A gigantic serve, the ball smashed centimetres over the top of the net and the server scores an ace to secure the victory.
Or, the tactical deconstruction of an opponent through calculated shots and un-matched endurance.
Can you name the two tennis players who lay claim to these two styles? Both have made Canadians very proud this summer.
Raonic is currently marching through his competition in the Western & Southern Open with his intimidating serves and impressive power game.
Bouchard made history this summer becoming the first Canadian ever to play in the final at Wimbledon by deploying an intelligent, focused game.
Both styles exist in stark contrast with the other, yet both styles are winning matches, tournaments and championships for both male and female tennis players all over the world.
While Raonic and Bouchard may differ in style, they do have certain elements in common. Here are the 4 pillars of successful tennis players (no matte what style of game they’re using).
Tennis players are never happy with their cardio levels.
The last thing Genie Bouchard or Milos Raonic or even the novice player wants to think about is how much their lungs burn. Tennis matches last however long it takes for the points to be settled, and while they don’t normally stretch on for 3 days like the epic Wimbledon showdown between John Isner and Nicolas Mahut, the edge gained with superior physical stamina is helpful even in short recreational matches.
Run twice per week
Ride a stationary bike
Improve your footwork on the court
Closely related to physical stamina is the mental ability to keep going, or endurance.
Endurance refers to physical ability as well, but tennis players are revered for their ability to focus on the task at hand. No matter what skill level a tennis player may be, their only real task is to outlast their opponent. The mental focus required to keep performing your best grows with each new serve, each volley and ultimately, each point won or lost.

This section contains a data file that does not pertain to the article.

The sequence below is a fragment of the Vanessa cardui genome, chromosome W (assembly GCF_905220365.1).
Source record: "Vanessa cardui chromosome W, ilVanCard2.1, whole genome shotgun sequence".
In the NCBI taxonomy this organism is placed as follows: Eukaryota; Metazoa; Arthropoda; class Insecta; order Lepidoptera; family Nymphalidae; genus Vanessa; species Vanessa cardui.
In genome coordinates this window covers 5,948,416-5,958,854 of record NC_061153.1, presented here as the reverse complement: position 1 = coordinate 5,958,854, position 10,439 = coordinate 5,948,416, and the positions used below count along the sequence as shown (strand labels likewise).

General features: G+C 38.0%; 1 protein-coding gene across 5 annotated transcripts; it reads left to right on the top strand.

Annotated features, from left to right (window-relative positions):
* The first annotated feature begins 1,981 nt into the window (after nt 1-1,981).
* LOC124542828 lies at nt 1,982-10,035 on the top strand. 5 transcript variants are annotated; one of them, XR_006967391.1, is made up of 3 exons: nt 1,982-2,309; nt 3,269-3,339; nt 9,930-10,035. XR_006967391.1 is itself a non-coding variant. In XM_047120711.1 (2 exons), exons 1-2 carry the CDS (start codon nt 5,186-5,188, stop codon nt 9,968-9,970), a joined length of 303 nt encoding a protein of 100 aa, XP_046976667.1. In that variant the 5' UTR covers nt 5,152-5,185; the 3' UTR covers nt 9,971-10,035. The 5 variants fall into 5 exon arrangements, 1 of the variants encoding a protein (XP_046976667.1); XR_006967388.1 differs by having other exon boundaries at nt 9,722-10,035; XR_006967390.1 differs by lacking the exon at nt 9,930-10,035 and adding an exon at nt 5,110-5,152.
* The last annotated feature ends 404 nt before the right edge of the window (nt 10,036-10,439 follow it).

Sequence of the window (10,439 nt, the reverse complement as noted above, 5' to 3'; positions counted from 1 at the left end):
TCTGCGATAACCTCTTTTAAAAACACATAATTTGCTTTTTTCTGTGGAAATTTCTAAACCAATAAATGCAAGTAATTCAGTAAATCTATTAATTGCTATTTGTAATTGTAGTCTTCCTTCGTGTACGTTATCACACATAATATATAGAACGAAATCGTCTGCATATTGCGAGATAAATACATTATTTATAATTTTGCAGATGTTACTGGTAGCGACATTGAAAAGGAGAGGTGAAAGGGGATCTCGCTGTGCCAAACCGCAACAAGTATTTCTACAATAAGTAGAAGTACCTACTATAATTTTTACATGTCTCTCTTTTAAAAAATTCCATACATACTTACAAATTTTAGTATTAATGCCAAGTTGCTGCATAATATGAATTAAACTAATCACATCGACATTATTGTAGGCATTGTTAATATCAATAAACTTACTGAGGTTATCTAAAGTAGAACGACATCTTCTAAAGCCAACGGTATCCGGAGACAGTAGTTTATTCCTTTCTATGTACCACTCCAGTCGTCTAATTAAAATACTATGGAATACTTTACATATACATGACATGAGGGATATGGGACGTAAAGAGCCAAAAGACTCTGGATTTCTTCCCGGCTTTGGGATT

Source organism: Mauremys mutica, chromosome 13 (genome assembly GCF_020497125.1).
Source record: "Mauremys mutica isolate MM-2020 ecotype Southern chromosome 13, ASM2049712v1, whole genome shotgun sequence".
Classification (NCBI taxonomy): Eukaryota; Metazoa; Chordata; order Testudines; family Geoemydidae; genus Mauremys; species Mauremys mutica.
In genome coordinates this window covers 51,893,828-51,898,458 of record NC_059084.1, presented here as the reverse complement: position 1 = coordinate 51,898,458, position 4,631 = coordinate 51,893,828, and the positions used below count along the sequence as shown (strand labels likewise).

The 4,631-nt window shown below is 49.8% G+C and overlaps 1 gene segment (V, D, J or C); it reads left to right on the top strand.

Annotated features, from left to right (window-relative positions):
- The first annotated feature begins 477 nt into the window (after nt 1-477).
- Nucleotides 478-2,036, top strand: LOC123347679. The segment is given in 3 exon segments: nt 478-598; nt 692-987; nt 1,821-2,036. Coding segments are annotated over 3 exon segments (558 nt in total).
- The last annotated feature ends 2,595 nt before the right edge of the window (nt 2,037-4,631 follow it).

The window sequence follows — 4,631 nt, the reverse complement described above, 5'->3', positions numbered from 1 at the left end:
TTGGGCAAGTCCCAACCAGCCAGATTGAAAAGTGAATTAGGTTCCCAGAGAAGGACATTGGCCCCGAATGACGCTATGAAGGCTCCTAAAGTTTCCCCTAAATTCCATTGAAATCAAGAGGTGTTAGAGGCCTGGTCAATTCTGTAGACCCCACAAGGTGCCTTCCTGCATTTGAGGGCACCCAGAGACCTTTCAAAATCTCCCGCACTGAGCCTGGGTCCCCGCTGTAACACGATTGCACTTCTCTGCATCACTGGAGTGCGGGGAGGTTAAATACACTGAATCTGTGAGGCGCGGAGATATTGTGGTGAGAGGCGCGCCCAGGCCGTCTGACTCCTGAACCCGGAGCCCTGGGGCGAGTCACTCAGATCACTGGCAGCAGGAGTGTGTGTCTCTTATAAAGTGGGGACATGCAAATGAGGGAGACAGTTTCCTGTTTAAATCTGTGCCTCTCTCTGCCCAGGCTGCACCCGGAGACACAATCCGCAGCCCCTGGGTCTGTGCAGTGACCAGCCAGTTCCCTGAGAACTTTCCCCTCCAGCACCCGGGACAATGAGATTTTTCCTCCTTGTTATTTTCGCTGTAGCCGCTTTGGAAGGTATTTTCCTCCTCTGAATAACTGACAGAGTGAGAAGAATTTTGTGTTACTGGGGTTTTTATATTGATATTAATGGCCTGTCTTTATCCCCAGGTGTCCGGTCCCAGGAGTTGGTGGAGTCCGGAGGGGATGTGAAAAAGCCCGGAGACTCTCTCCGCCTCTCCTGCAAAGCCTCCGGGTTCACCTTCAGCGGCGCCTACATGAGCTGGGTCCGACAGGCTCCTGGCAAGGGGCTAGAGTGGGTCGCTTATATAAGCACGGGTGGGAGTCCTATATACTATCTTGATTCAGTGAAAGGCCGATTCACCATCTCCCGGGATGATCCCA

Drink more water
Improve sleep patterns
Turn your skills into habits
Milos Raonic didn’t learn to serve the ball like that overnight.
The skill involved is obvious. Hitting the ball at the proper height, feeling the court through your feet and using it to add extra velocity to the shot and placing the ball in the perfect spot - these are all specific skills that are maximized through increased strength.
Tennis players are strong. They move quickly because they have strong legs and powerful ankle joints. They hit the ball fast because their upper bodies are developed and trained for power. Again, like we said above, it’s about being better than your opponent. Being stronger than the person on the other side of the means they’re dealing with harder, faster shots more often, which will again help you outlast.
Lunges (with weights)
Body-resistance exercises (such as pushups and medicine ball movements)
Core exercises (such as planks and trunk movement routines)
The area Eugenie Bouchard is making famous here in Canada; the strategy game used by victorious tennis players.
Effective strategy requires all of the above points: the strength and stamina that allows the body to perform at levels higher than an opponent’s and the mental endurance that allows the mind to take charge of a match and pick apart the competition.
Famous tennis players obviously grew up learning the strategy of the game, but the mental exercises used by players like Bouchard and Raonic can be adopted by anyone.
Read about tennis more
Solve more problems (such as sudoku puzzles or other simple mind-games)
Improve critical thinking: example: if I swing this way, the ball will travel in this direction where my opponent is not standing.
Watching Raonic and Bouchard enjoy success at the highest levels of tennis is inspiring for players of all skill levels. The great thing about tennis is that everyone can play regardless of age or skill, and there are easy lessons we can learn (and use) from the game’s best players.
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